Sunday, July 28, 2013
Estate Planning Workshop
The 3rd workshop at the TCF conference I want to mention for this Sunday dealt with the Now Childless bereaved parents. This workshop broke up into 6 smaller group to discuss the following topics: step-children, widowed or single, seasoned grievers, newly bereaved, the child’s possessions and scholarships and estate planning. After each leader discussed their topic within their group, an informational report was given to the entire group.
I did the “scholarships and estate planning.” Because childless parents have no one to leave anything to, that presents problems for the bereaved. What will happen to all your money and your possessions? I don’t claim to know all the details, but I will give you a brief overview of what I said and what was discussed by the group.
Most bereaved parents want to honor and remember their child in some way. By doing some of the following, you will find that you will be able to accomplish this.
We talked about setting up scholarships in your child’s name for financially strapped students and many parents do that, but the main part of this discussion was dedicated to trusts and setting up an endowment fund.
Everyone should at least have a will. If you don’t, your estate will go to the state and no relatives can claim anything. If you have a substantial amount of money, meaning over $500,000, you should set up a trust and be able to leave whatever you want to relatives, friends and organizations. By having a lawyer help you do this, your estate will not go through probate, if you have less than $6 million (this can change, but I think that is what it is now) and you won’t have to pay any taxes. Paying taxes is the biggest reason trusts are done. Of course, if you are extremely wealthy, anything over the government limit of $6 million, you will get slammed!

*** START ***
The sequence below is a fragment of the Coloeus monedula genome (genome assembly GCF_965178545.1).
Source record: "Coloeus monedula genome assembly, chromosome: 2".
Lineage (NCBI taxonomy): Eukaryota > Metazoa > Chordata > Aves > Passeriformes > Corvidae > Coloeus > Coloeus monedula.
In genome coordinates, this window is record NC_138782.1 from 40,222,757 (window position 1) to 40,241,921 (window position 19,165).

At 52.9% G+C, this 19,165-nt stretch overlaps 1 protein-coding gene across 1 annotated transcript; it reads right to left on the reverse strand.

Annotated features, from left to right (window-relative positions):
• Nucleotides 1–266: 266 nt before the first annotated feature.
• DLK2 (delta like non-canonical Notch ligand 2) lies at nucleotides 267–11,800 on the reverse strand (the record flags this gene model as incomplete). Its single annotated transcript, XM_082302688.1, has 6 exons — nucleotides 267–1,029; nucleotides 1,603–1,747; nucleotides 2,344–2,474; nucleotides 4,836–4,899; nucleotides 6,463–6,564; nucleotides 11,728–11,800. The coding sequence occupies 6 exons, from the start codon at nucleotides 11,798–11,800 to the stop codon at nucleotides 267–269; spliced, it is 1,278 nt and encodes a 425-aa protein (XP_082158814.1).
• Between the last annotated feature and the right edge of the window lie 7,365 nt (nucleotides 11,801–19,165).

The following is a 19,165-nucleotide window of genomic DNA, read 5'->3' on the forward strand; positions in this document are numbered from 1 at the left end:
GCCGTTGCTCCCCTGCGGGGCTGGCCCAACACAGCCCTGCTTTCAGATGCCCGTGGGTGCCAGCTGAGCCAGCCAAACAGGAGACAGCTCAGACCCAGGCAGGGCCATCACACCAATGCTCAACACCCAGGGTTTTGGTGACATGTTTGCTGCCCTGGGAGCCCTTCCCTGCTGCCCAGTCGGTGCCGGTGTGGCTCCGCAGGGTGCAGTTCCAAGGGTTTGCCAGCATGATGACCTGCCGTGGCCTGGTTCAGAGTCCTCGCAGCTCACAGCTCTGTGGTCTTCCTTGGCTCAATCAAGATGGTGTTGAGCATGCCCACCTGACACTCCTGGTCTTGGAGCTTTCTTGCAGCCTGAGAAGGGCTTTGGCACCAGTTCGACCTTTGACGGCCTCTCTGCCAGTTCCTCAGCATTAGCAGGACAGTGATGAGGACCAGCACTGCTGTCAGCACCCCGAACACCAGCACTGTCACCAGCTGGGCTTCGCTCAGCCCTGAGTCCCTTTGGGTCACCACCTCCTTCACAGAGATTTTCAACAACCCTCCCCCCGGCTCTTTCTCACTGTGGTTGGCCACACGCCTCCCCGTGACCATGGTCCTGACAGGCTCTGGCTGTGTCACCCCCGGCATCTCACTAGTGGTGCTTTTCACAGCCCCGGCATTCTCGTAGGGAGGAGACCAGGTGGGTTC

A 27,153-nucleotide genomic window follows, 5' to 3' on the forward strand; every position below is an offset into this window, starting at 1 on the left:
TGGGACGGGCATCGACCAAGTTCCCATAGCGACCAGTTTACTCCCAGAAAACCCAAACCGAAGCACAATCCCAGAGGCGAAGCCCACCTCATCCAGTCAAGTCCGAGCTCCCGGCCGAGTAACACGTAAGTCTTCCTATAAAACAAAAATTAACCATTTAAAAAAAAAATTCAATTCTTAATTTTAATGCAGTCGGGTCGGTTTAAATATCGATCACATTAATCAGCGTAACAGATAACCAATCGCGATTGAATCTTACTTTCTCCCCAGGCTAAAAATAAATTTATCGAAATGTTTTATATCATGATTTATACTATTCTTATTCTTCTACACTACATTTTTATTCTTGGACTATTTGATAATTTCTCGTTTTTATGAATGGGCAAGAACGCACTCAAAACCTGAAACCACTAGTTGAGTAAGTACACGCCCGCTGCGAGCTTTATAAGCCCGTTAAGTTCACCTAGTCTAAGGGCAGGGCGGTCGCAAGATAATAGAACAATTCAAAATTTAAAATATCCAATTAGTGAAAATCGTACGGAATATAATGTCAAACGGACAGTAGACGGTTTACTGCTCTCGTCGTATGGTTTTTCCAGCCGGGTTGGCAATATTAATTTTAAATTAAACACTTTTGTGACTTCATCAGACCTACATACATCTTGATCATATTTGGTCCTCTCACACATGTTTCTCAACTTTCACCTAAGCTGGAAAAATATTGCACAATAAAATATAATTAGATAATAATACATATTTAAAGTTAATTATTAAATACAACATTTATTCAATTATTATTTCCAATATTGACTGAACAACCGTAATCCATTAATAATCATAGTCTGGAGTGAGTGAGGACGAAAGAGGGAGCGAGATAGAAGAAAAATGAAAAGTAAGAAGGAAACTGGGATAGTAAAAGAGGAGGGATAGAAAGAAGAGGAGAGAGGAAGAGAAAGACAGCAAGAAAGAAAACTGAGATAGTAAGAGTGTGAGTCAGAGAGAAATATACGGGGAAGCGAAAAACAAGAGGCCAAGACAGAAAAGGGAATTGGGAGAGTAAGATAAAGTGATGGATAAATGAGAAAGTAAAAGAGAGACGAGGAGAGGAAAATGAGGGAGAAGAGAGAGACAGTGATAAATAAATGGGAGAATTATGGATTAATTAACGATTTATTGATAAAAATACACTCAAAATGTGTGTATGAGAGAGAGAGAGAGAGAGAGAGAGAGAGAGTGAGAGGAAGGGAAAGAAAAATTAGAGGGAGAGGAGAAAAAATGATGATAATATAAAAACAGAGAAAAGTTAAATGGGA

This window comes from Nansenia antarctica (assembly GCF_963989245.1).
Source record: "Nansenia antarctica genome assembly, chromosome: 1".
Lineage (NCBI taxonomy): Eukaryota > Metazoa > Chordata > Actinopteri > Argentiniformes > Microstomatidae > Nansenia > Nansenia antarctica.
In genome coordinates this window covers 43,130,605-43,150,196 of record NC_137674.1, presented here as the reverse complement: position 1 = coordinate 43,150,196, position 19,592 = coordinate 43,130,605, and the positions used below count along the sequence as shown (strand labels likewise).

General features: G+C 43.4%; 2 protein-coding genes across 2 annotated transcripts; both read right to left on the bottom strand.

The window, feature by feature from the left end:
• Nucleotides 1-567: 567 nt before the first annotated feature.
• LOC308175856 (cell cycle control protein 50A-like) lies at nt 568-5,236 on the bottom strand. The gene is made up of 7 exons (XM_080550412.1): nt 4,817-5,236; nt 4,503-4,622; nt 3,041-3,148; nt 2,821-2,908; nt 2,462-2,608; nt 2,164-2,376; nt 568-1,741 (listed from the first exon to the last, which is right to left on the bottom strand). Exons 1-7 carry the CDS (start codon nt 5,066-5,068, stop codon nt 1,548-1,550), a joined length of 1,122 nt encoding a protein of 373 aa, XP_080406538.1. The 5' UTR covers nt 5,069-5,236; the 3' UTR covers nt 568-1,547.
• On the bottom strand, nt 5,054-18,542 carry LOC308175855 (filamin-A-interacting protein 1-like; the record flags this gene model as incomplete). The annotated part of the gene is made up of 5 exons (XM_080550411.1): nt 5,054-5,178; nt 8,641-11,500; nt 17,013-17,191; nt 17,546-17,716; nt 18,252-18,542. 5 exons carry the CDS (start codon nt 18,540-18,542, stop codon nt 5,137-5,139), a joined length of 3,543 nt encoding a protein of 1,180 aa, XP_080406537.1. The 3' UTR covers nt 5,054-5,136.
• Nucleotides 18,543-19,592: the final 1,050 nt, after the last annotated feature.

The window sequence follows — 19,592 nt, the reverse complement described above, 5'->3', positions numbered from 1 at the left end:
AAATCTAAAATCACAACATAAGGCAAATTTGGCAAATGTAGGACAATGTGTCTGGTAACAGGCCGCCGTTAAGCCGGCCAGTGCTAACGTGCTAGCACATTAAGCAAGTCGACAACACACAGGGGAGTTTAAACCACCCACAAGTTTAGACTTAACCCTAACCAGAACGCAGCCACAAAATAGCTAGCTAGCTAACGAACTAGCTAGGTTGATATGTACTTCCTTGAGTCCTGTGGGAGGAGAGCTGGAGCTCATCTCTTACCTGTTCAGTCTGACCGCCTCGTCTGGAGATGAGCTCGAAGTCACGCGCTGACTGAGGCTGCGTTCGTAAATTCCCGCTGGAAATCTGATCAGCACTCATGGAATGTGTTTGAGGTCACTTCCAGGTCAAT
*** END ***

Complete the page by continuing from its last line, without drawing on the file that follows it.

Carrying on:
You can also designate who will get what from your estate in a written trust prepared by your lawyer. The best way to set this up is to specify “percentages” for each person rather than a set amount of money. You don’t know when you are going to die and therefore, may not have the same amount you thought you might at the time you set up your trust. By doing percentage, it will be based on the total amount of the estate at your death. Your trust can also set up funds for grandchildren and designate an executor to take care of that money, if the child is not old enough, until, say age 25, or any age you want.
I did all types of memorials to honor my daughter, but until I set up an endowment fund for my daughter in her memory, I was not satisfied. Now I am. The fund is run by a foundation (every state has them) and each year from my fund, two or three scholarships for a designated amount (there is a limit of using only 5% of the fund) is given to deserving students who fill out forms and write an essay. I get to read the essays written and comment on which one I like the most. In some cases I even get to meet the recipients, giving me great pleasure. All recipients are given information about Marcy so they are aware of where the money comes from. When the monies grow and are available, I will eventually give to something like a touring summer drama camp, something Marcy was involved in and loved. This is all written in the fund papers I filled out and will be carried out in perpetuity.
The money in the fund is invested, and by doing so, will always be there for others to benefit. I do pay a very small amount of money per quarter for that service. I also get a quarterly statement telling me how the funds are doing in the market. I have designated in my trust that half of what I have will go to Marcy’s endowment fund to help others when I am gone. It is a great feeling knowing everything will be taken care of.
For any additional information, see your lawyer. They will also probably know how to get in touch with the people who run these endowment funds in the state you live.